I previously had it up to where you divide for the L & R fronts, sleeves and back. I spent an hour yesterday following the "Set up Armholes" instructions. Nothing unusual there except for the phony side seams (I'd never heard of such a thing. It would have been much easier doing a slipped stitch every third row.) Here's a close up:

Really just time consuming, not difficult. You drop the designated stitch all the way to the bottom of the work, right down to the cast-on. Then using a crochet hook you pick the stitches back up alternating picking up two yarn bars then one bar. It gives you an infinitesimally larger knit stitch than the rest of the work. Really not worth the effort as far as I can see. Maybe once the sweater is blocked you'll be able to see more of the stitch size difference.

And just because I had the camera out here's a picture of the Braid section at the center back.

Started the UFO finishing by setting the twist in some of my Handspun. It's been so dry from the Santa Ana weather pattern that it all dried in one day; that's very unusual for where I live.

Right to left: green is my sock yarn, Blue is some fiber that I carded with my drum carder early last year a mix of lots of different fibers that I had around, The salmon color is some 50/50 Merino Tencel that I bought at the Torrance Fiber Fest last Fall and what appears to be gray but is really a silver, purple with touches of green is from Crosspatch Creations. A mix of Corriedale Wool, tussah silk, Bombyx silk and rayon. The hardest part, for me, is deciding what to make with my handspun.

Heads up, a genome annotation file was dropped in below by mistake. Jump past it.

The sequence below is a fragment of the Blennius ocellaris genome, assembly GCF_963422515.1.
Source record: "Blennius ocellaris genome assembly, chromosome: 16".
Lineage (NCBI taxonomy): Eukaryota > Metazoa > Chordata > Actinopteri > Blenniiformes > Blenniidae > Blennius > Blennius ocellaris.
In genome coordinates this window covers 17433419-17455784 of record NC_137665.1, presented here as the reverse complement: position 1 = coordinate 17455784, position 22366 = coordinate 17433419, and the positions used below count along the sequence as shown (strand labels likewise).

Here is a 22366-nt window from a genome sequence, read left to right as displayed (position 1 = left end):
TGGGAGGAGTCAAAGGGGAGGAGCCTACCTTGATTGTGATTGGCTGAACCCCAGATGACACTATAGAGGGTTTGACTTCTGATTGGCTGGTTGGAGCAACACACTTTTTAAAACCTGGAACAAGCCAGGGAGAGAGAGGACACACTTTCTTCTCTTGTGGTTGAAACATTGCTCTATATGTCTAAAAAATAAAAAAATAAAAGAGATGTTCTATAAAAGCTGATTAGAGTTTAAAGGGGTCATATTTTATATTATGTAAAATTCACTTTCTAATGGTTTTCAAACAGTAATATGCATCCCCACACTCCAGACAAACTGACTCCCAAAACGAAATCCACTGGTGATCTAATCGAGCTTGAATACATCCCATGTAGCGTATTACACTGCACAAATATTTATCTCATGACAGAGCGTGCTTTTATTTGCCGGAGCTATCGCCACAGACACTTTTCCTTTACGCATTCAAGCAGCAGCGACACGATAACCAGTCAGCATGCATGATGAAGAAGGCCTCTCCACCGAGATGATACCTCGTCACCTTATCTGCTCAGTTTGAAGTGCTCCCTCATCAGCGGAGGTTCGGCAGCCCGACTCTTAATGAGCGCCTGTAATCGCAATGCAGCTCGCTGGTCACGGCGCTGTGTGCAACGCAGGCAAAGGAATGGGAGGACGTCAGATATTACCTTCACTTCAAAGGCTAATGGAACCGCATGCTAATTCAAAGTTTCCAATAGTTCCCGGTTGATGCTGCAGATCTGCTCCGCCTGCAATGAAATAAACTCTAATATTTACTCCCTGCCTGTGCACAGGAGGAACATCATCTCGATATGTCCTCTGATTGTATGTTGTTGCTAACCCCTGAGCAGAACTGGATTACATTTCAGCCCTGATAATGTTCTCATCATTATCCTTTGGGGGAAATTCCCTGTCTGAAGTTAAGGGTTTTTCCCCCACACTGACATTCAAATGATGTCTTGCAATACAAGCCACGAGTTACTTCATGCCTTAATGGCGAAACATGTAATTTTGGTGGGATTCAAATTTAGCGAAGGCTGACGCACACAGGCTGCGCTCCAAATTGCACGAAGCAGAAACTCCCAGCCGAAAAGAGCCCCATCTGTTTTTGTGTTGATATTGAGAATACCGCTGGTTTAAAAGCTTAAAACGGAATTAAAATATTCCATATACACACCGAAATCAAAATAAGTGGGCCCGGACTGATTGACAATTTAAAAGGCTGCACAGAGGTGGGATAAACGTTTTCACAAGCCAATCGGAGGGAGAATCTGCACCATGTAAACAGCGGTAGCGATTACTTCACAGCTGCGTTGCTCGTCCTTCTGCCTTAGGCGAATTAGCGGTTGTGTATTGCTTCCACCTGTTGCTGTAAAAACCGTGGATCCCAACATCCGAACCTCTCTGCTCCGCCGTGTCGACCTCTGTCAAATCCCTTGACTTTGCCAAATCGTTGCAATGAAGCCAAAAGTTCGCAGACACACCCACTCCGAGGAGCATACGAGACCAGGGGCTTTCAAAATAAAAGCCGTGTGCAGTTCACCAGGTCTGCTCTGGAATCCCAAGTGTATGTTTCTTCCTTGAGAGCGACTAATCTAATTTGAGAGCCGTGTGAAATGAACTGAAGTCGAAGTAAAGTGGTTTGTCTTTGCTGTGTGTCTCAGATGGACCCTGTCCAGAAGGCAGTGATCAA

Friday, January 05, 2007

Handspun Sock Yarn - My First

Wednesday I started my third year of spinning classes. When I started attending these classes my thinking was that I was only there to learn about yarn; how it's made, the differences in fibers and what yarn is good for making certain items. I had no intention of becoming a Spinner and definitely didn't intend to purchase a wheel.

Watching lots of other people spin is mesmerizing! Took four classes, one month, to hook me. One very nice woman lent me a castle type wheel she wasn't using - she had two others at home. (I couldn't imagine owning three spinning wheels!) I practiced and practiced and purchased my own wheel two months later. And I've been spinning ever since.

Not to say I've been turning out quality product, just having fun. Once I could consistently keep the wheel spinning and the fiber twisting I set myself the goal of making a fingering sock yarn at some distant time in the future. We worked on it in class and I kept trying but I never could make a single fine enough or smooth enough. Socks prove that old "Princess and the Pea" thing; as you walk the soles of your feet can feel the smallest bump.

Jumping ahead two years I was given just under two ounces of fine merino that I hand dyed. The fiber dyed so nicely I set out to try spinning very fine singles - one more try at sock yarn. I'm still not sure if it was my skill or the fiber but I was easily spinning consistently fine/thread singles. I Navaho ply it. (That method shows off your color runs and gives you a 3 ply yarn.)

Here's the result - 1.7 ounces/138 yards:

I'm very pleased with the colors too.